Clemson taking steps to stop cogongrass spread

If you spend a lot of time outdoors, Clemson University would like to have your help in combatting the spread of one of the world’s worst weeds — cogongrass.

A native of Asia, cogongrass spreads through wind-blown seed and rhizomes, and once established it can choke out native plants, destroy sources of food for wildlife and raise the potential for forest fires.

Clemson University has scheduled a cogongrass identification training session for April 5 to be broadcast to sites around the state.

“The program will be appropriate for county agents, electric utility workers, employees of agencies such as the Department of Natural Resources, the Natural Resources Conservation Service and the State Forestry Commission, as well as consultants, landowners, hunters and fishermen,” said George Kessler, Clemson Extension forester.

He said Clemson’s Department of Plant Industry (DPI) is responsible for plant inspections and controlling invasive species such as cogongrass.

“They have only eight people,” said Kessler. “That’s not enough manpower. We want to increase the number of eyes on the ground through as many volunteers as we can train and control it while we can, before it spreads widely in South Carolina.”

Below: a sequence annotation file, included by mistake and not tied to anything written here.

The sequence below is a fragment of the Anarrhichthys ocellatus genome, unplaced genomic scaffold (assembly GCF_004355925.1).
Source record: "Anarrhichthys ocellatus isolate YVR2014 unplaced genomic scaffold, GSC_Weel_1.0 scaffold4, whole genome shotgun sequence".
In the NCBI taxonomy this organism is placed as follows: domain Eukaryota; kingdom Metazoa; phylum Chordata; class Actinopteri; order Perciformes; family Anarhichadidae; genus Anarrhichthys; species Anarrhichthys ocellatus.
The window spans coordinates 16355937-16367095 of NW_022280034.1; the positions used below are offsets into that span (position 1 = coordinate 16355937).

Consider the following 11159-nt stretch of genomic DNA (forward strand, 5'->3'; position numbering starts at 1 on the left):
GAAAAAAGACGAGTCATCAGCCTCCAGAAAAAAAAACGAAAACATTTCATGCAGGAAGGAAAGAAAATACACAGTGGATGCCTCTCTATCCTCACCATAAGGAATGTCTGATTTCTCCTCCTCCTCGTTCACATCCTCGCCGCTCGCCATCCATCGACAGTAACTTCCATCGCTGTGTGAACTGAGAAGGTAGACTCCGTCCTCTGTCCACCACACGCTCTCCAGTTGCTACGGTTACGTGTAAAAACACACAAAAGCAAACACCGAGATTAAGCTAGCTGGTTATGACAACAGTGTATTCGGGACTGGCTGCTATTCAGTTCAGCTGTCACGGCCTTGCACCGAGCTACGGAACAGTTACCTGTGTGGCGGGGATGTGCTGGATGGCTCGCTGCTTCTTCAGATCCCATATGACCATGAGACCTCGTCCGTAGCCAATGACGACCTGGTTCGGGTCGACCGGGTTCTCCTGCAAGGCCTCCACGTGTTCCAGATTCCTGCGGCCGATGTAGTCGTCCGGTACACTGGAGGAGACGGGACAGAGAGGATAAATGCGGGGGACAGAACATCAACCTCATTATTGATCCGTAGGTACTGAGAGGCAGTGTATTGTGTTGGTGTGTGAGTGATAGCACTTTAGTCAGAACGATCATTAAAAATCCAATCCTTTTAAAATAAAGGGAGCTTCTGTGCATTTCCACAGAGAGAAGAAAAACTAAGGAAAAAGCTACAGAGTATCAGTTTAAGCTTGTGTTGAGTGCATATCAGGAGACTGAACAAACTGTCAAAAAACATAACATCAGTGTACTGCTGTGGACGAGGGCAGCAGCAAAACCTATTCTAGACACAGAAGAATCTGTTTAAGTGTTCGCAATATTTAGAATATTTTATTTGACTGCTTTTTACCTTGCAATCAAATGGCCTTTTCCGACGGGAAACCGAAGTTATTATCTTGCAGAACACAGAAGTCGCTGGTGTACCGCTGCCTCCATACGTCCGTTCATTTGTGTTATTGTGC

Cogongrass has been confirmed in Aiken, Allendale, Anderson, Beaufort, Charleston, Colleton and Pickens counties.

“Cogongrass poses a special problem,” said Steve Compton, one of the regulatory agents with DPI. When the plant blooms — anywhere from April through June, depending on the local environment — it puts on a showy display of white, fluffy seed heads. “Because the weed is attractive, some people dig it up for home gardens.” His department has aggressively encouraged plant retailers and nurseries to remove cogongrass varieties from their inventories.

Kessler said some retailers have marketed varieties which they claim to be sterile. He said, however, that even some of those varieties eventually revert to being able to spread by wind-borne seed.

“They also spread through the rhizomes, even if they aren’t producing seeds,” he said.

Four sites have already been lined up for the April 5 broadcast. They will be at sites to be announced in Greenville, Sumter, Walterboro and Newberry. Kessler said he hopes to have at least 20 sites eventually. Anyone wishing more information may contact Kessler at 864-656-4836 ([email protected]) or Jeanne Campbell at 864-656-2479 ([email protected]).

Anyone interested in the topic may contact their local Clemson Extension office.

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